Friday, August 21, 2020

Talking ‘Bout “The Conversation”

 In early 1974, between the release of The Godfather and The Godfather, Part II, Francis Ford Coppola wrote and directed a small film that had big implications for life in these United States. The Conversation—which hinges on the covert taping of private speech—has a clear, though subtle, tie-in to the presidency of Richard Nixon, who would resign from office in August 1974, partly due to the secret tape recordings he made in the Oval Office. The events of  Watergate, of course, came to a head 46 years ago, but The Conversation still feels fresh, even if the technology used within the story now seems dated. In focusing on secret surveillance and the bugging of private conversations by electronic means, the film suggests how vulnerable we are to outside tinkering with our lives. At a time when we’re all watching out for identity theft and bemoaning the way social media has robbed us of our privacy, The Conversation has a lot to say. It’s a paranoia classic wholly fit for our current age of anxiety.

Gene Hackman as Harry Caul is the film’s ostensible everyman hero. But it’s not that the good guys and bad guys are clearly distinguished. That’s something else that seems all too modern: the ambiguity of the moral choices made in the course of the action. Harry is, by trade, a professional security guy, which means he’s an expert wiretapper and someone who knows how to delicately separate incriminating speech from background noise. Unfortunately for him, his one stab at taking a moral stand basically ends up making things worse. That nice young couple in the park: what are they really up to? And how can he, basically a loner who doesn’t have much use for other people, square his job  description with the prickings of his conscience?

I’ve heard that Coppola was inspired by Antonioni’s Blow-Up, in which a British photographer (David Hemmings) finds what he thinks might be evidence of a crime hidden within a casual snapshot he took in a local park. Coppola’s film is less exotic and less existential than Blow-Up (yes, a mime is briefly present in his park too, but that mime is not playing tennis with an imaginary ball). Yet, for all of that, it’s fascinating how in these films two masters of cinema both look at the tools of their trade—whether photography or sound recording—afresh, recognizing that these have the potential to lead less to truth than to confusion and even  danger.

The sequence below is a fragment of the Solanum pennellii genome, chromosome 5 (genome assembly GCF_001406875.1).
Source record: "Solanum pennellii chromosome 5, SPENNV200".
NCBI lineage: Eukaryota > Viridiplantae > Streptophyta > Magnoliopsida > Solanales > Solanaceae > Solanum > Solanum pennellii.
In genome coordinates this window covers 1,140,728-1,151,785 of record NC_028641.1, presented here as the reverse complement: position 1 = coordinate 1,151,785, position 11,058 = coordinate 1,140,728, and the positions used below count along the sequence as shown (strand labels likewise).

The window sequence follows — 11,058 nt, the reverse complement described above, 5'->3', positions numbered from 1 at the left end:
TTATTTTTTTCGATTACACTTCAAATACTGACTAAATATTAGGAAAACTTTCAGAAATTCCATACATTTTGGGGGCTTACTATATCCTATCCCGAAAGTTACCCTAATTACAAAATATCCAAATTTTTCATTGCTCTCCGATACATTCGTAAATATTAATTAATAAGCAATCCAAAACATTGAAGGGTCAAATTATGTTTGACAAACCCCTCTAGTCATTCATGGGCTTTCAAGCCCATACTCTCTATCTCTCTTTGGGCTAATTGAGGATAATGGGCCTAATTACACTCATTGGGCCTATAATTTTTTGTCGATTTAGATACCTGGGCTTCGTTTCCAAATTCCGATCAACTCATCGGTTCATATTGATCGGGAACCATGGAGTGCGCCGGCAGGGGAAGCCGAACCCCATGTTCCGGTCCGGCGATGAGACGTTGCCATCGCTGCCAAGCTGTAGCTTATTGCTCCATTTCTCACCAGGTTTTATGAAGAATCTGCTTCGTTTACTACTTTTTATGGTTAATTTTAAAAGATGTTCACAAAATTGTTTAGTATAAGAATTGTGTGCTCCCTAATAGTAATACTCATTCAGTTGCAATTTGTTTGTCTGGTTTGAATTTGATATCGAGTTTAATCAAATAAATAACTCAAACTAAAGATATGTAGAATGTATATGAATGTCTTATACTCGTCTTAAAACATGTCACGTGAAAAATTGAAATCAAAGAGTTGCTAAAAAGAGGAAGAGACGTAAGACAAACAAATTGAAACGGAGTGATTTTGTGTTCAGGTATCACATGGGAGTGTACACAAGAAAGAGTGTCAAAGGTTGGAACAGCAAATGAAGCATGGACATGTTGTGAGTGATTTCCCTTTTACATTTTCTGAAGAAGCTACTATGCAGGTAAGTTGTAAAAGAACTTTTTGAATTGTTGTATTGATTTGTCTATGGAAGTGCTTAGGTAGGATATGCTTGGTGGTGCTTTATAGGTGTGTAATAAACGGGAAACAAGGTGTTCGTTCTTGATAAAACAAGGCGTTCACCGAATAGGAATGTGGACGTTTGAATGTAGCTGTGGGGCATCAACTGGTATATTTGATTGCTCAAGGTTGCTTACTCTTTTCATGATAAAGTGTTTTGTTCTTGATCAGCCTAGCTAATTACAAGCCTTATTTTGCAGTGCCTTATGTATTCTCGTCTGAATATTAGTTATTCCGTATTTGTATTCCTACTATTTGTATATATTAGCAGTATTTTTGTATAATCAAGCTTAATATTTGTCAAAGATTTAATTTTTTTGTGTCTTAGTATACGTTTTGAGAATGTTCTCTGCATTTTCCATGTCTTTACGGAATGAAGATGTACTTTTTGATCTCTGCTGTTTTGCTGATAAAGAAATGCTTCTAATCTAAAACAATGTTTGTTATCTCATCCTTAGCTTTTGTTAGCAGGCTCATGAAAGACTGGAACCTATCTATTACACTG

Along with Hackman (coming off his Oscar for The French Connection), Coppola has cast such pros as Teri Garr (just prior to her breakout role in Young Frankenstein), John Cazale, Frederick Forrest, Cindy Williams, and (in a small, sinister part) the young Harrison Ford. I have to particularly mention the fine character actor Allen Garfield, who plays a hustling surveillance pro: this past April, he died of COVID-19 at the age of 80. And yes! that’s an uncredited Robert Duvall, stepping away from his Tom Hagen identity in the Godfather films, in the shadowy but essential role of a business tycoon known only as “The Director.”

Though The Conversation never attracted Godfather-sized box office, it was not overlooked by the members of the Academy. It was nominated for three Oscars: for best picture, best original screenplay, and (appropriately) best sound design. Alas, it received no statuettes. The big winner that year: Coppola’s other project, The Godfather, Part II. Amazing that two of the five best picture nominees for 1975 were directed by the same not-yet-forty-year-old man.


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